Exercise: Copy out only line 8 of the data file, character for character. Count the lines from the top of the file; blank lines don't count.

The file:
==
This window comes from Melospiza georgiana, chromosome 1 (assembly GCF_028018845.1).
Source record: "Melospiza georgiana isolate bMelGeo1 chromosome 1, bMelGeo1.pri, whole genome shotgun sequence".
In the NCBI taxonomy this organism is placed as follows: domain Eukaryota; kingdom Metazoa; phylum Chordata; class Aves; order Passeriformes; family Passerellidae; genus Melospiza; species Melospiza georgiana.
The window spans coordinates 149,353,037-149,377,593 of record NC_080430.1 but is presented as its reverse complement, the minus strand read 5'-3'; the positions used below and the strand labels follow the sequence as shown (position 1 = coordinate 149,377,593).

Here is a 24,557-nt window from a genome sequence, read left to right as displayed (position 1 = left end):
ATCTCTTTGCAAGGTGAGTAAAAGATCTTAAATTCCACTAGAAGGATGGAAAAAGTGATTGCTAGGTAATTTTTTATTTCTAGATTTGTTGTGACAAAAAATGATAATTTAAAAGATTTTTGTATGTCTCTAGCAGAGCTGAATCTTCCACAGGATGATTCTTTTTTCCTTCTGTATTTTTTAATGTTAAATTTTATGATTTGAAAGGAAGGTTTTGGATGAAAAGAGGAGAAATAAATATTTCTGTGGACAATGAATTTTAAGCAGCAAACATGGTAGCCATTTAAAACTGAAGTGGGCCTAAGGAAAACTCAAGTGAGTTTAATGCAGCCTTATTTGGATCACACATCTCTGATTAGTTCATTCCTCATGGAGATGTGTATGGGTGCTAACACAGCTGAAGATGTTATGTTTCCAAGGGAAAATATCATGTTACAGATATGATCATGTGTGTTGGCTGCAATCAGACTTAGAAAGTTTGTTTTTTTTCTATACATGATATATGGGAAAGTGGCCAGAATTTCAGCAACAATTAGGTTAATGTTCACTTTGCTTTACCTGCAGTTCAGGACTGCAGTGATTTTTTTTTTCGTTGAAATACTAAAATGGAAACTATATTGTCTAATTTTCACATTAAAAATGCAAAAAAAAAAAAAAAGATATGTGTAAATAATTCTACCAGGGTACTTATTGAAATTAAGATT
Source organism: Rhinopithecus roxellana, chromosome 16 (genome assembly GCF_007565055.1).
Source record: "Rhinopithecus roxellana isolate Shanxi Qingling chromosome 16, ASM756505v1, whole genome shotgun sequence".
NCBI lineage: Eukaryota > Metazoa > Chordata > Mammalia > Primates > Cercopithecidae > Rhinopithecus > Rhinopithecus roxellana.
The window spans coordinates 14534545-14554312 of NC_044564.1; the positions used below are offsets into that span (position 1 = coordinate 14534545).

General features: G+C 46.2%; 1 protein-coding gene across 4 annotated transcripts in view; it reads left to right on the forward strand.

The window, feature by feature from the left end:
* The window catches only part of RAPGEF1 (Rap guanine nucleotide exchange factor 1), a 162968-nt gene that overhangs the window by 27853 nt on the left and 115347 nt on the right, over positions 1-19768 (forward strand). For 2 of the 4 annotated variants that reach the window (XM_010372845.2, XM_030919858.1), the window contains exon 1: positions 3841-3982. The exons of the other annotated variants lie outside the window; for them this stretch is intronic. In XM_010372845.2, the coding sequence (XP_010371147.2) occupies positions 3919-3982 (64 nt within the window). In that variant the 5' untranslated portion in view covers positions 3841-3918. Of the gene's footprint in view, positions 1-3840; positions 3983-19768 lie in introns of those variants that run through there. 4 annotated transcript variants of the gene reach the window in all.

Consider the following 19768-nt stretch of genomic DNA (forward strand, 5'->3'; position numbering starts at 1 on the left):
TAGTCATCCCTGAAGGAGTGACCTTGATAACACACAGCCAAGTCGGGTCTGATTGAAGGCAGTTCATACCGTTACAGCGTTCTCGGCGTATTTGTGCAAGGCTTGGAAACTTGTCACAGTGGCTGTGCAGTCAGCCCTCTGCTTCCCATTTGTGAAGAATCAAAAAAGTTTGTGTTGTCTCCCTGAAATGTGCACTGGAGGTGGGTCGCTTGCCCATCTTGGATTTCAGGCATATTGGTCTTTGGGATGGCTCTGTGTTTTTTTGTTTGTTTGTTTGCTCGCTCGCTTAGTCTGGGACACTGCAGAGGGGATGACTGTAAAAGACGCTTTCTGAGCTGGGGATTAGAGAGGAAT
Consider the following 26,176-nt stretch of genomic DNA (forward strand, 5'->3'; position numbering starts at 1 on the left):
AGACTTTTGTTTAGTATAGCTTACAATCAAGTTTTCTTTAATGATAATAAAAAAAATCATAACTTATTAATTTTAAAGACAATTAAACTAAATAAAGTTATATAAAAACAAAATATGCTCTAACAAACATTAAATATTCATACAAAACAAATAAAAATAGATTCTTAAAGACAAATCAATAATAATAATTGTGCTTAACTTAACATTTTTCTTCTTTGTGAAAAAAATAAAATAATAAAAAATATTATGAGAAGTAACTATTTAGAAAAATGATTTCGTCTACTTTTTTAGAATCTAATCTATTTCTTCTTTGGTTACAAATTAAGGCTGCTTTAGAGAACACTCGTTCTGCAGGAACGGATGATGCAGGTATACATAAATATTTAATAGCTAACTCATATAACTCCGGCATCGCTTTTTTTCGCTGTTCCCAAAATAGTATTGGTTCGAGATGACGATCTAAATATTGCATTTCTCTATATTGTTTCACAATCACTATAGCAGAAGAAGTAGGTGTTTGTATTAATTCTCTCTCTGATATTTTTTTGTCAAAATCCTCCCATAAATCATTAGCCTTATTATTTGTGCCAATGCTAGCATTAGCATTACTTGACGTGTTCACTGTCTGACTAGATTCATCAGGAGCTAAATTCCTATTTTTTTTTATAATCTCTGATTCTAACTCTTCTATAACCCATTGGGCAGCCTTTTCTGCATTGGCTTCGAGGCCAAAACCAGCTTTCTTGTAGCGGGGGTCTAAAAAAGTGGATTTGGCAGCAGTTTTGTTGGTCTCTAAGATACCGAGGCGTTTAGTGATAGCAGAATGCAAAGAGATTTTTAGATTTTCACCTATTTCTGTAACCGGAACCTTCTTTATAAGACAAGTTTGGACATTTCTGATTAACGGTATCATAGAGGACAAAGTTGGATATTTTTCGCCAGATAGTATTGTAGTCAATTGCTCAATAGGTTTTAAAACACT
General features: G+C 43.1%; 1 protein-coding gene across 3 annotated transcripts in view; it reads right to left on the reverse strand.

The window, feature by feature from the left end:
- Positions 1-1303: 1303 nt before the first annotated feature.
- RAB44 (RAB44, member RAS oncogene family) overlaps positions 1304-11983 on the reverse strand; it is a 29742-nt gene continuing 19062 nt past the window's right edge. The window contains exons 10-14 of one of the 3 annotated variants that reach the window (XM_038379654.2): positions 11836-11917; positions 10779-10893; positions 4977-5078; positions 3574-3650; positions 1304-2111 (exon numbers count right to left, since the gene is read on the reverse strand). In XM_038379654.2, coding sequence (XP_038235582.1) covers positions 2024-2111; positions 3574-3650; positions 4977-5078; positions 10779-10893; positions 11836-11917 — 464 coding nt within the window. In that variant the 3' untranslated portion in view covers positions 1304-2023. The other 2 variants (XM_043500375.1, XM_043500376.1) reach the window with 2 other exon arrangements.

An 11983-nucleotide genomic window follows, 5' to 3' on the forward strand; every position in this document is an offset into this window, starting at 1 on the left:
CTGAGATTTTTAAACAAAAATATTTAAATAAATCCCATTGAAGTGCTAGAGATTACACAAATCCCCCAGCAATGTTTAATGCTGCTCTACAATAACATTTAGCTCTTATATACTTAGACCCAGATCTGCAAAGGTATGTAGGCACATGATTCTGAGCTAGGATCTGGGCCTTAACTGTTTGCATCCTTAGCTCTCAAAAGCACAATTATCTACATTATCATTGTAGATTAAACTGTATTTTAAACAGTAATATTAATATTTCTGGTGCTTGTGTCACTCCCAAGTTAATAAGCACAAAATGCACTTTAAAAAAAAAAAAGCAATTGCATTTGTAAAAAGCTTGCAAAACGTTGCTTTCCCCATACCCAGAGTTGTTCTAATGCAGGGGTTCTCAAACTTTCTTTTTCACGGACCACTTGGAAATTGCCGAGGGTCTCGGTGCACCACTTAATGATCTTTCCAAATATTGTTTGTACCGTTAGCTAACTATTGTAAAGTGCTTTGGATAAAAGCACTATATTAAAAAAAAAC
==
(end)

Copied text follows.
Source record: "Rhinopithecus roxellana isolate Shanxi Qingling chromosome 16, ASM756505v1, whole genome shotgun sequence".